Saturday, 23 October 2021

Something's wrong ... must be Brexit

I wrote this on twitter. I said I would come back but need rather more than 180 characters so …

The headlines were at fever pitch with reports of shortages, empty shelves and UK going to hell in a hand cart. The knee jerk and convenient response from a parochial point of view was that Brexit is clearly the cause. But something wasn’t adding up in my own professional life in the hotel industry that could easily explain all this, and the poultry situation in particular, by shouting Brexit at every turn. I work in the UK but I also work in Benelux, Scandinavia, central Europe, eastern Europe into Russia and central Asia. Brexit could not explain why I had to attend emergency meetings across multiple nations to crisis manage acute labour shortages, supply chain catastrophes and hotels not having sufficient supplies to open or open fully. Emergency meetings were, and are, taking place to reformulate menus and service to match the reduced resources being experienced across Europe. I have responsibility in 31 countries and in those countries outside the UK not yet fully open from coronavirus restrictions there is a palpable sense of foreboding that when they are allowed the open, they simply won’t be able to because they can’t fully stock and fully staff.

So, while some maintain that Brexit is wholly to blame for shortages of all kinds in the UK this is not borne out by the issue of 5.4 million grants of settled status to EU citizens in the UK. Brexit is, at most, a marginal reason for disruption we are experiencing, and far more profound influences are at play. Ironically coronavirus, known for lockdown and people not going anywhere, created the greatest movement of people in recent times. The global economy developed over the last 30 years has seen international labour on a scale never seen before. Ease of travel, budget airlines and digital connectivity has removed many economic and social barriers and people of all sections of society have been working all over the world with little difficulty. All these people went home for lockdown and few returned. Countries in the G7 did well out of globalisation and accessing labour worldwide and it is these countries which are now experiencing the greatest impact of labour shortages.

Everywhere you go there are shortages and everywhere you go there is a local situation being scapegoated. In central Europe the blame is placed on lack of migrant labour and road hauliers leaving the industry. The further east you go the less profound the domestic situation but they are still hit by global problems of supply chain. In Poland, for example, with many workers returning to Poland and staying at home they don’t have as profound a labour shortage as central Europe but they are definitely caught up with more global issues. Specifically with poultry, Poland is facing a triple whammy of rising feed prices pushing up costs, reeling from the avian flu outbreak this year and recovering from coronavirus. There is a fourth ‘whammy’ where the UK can be implicated and is why I have focussed on Poland. Before the lockdown the UK imported 134,500 tons of poultry products from Poland. This amounted to 14% of UK poultry consumption. The UK was second only to Germany as Poland biggest export partner for poultry. This is significantly dropped and the Polish National body for poultry producers and the Polish Government are pulling out all the stops to encourage the UK to import Polish poultry meat once more. You could add a fourth ‘whammy’ with the serious outbreak of Salmonella enteritidis entering the UK food chain resulting in 500 food poisonings and at least one death. Confidence in Polish poultry products is impacted and, again, this disrupts the supply chain.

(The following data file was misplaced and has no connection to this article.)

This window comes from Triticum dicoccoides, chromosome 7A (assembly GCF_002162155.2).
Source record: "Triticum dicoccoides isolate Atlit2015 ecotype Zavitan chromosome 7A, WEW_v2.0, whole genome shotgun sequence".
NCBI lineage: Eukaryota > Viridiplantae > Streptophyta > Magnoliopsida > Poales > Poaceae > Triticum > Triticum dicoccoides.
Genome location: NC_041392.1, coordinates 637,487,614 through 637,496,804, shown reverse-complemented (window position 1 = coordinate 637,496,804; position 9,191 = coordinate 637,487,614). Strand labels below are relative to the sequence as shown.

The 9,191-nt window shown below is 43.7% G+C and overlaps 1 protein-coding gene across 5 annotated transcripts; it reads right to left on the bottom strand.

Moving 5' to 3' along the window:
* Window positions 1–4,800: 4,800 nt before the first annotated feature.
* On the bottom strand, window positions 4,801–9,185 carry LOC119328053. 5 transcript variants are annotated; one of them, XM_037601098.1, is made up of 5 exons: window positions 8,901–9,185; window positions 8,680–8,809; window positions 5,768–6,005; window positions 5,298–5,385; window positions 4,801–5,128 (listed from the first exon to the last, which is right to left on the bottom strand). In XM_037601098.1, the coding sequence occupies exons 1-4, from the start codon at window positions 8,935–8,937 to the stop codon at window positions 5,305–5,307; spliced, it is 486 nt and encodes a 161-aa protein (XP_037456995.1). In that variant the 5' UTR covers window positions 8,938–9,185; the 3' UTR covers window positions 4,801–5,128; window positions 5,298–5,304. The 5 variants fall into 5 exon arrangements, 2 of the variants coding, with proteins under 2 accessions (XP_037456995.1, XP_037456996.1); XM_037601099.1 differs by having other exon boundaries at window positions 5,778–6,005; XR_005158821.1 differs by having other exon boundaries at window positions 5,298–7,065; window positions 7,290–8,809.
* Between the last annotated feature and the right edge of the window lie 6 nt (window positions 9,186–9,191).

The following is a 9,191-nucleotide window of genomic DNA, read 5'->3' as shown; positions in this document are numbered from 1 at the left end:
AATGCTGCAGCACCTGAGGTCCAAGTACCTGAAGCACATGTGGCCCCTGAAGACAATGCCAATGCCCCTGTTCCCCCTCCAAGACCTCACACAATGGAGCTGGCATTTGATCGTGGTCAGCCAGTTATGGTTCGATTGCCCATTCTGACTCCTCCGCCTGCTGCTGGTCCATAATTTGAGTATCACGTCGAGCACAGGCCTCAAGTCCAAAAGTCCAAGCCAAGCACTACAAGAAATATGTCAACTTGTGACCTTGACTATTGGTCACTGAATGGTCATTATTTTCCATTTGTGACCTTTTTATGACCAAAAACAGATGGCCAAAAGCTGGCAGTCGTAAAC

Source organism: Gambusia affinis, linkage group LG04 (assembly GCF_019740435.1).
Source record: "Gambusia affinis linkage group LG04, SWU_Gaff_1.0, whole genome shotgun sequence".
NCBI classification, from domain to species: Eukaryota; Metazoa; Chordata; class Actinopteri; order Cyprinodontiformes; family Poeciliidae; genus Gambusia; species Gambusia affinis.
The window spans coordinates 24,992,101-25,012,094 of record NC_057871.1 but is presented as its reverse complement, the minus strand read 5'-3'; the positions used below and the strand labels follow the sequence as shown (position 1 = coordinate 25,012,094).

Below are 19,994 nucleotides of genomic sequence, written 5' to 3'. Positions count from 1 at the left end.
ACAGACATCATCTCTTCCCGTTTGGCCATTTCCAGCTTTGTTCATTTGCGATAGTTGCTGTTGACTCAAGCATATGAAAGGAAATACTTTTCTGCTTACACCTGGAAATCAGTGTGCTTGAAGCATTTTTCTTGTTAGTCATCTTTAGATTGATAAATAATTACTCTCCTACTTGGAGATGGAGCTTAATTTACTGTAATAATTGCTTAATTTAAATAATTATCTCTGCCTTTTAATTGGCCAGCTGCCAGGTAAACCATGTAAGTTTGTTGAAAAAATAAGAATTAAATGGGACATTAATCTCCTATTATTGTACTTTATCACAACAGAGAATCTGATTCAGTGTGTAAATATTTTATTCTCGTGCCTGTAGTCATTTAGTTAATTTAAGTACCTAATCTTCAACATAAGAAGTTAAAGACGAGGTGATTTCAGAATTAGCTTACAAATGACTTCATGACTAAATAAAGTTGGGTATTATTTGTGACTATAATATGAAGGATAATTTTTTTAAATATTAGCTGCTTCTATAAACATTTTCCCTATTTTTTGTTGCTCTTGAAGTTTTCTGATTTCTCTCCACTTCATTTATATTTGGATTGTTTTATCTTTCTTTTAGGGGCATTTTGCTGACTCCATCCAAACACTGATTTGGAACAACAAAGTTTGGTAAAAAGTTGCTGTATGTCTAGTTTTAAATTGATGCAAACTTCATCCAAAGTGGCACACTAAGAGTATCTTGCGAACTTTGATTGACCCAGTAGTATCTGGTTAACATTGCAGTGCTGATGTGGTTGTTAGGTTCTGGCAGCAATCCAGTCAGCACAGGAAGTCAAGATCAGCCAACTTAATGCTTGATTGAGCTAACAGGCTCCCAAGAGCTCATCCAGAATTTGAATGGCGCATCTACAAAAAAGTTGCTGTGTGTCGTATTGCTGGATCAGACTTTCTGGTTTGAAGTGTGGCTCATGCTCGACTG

So while some will jump for the Brexit scapegoat in the UK, other countries leap to their scapegoats. The reason for shortages is a complex mix of reasons and if we are collectively guilty of anything it’s being so na├»ve to think that a the most major economic disrupter since WW2 wouldn’t have these profound effects and it seems no Government has prepared for it.




Thursday, 30 July 2020

Eat Out Help Out - Check, Don't Chuck

The Chancellor has done an amazing job throughout the coronavirus crisis. Protecting jobs, lives and livelihoods. The Eat Out to Help Out scheme is an absolute masterstroke of orginality and will be a real boost to the hard hit hospitality industry.
As an Environmental Health Practitioner I am concerned that, while most outlets participating in the scheme are good and well managed, there are a number with very low food hygiene ratings. In my open letter I've asked that the Eat Out to Help Out website has a link to the food standards agency food hygiene ratings so diners, eating out with the compliments of the Chancellor can check and make an informed choice.